Liu Xiaoming, China’s ambassador to the UK, went on BBC’s Newsnight yesterday to speak with presenter Gavin Esler (video in link). They discussed several issues — China will double per capita income of the people in 10 years, Diaoyu islands have belonged to to China “since centuries,” “it is up to the Syrian people to decide who will be their leaders,” etc. — but going along with recent themes, here’s their exchange on corruption and Internet censorship:
Liu: I think corruption is not a problem for China alone. Once you are in the period of social transformation, it’s unavoidable you’ll have all kinds of problems. Just like Deng Xiaoping once said at the beginning of opening up of China, he said, “When we open the window we’ll let in the fresh air, it’s unavoidable that flies and mosquitoes will be in.” But the important thing is how the party face up to it and adopt measures to deal with this problem. I think the leadership is resolute and determined.
Esler: Do you see things like the Internet as being like flies and mosquitoes? Do you see it as a bit of an irritation, because again, from our side, we don’t understand what you’re worried about when you want to control how people exchange information.
Liu: I think there’s a misperception about Internet development in China. In fact, the Chinese are much open in terms of Internet. In fact we have the most numbers of users in China today.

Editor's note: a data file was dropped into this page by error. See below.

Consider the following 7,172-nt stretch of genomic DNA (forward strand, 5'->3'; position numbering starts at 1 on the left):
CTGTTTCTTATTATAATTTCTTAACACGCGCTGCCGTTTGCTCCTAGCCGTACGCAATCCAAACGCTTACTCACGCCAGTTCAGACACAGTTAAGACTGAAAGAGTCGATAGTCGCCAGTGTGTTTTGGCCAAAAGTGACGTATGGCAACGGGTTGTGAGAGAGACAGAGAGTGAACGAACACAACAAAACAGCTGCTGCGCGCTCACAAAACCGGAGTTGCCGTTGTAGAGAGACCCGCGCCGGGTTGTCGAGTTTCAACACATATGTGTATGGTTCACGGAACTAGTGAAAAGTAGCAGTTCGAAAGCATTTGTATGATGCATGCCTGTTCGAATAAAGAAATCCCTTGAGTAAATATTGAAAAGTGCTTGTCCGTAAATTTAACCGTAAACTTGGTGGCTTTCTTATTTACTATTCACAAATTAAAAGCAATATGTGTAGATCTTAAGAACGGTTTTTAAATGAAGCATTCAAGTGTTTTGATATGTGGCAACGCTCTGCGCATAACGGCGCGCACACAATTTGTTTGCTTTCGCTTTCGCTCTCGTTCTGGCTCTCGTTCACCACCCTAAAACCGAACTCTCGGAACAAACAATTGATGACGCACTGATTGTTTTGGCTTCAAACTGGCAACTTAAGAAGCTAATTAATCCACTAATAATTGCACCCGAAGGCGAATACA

Esler: But our correspondent couldn’t even get on Facebook when he was in China. I mean, you can’t get on Twitter. It’s not quite as you present it.
Liu: In China, every day, there are hundreds of thousands of comments made by the bloggers, and 66 percent of Chinese Internet users make comments online. You know, it is up to the government to regulate these users, also in protection of the safety of the Internet to ensure that healthy content available and unhealthy content should be removed.
Esler: But isn’t that really up to ordinary people to decide? Looking at the history of your country, you’ve had thousands of years of creativity, and we see creativity as based on the free exchange of information. And part of the reasons why people in the West think you’re cracking down and being very hard on bloggers is it’s very diffuct to do for some people becasue you don’t like certain ideas.
Liu: If you are in China and can get connected in Internet, I think you can get all kinds of opinions, it’s much open. Lot of things can be debated, including politics, economics, cultural affairs. I think you have to have a big picture of development of the Internet back in China.”
Chinese Ambassador on China’s internet policy (video) (BBC)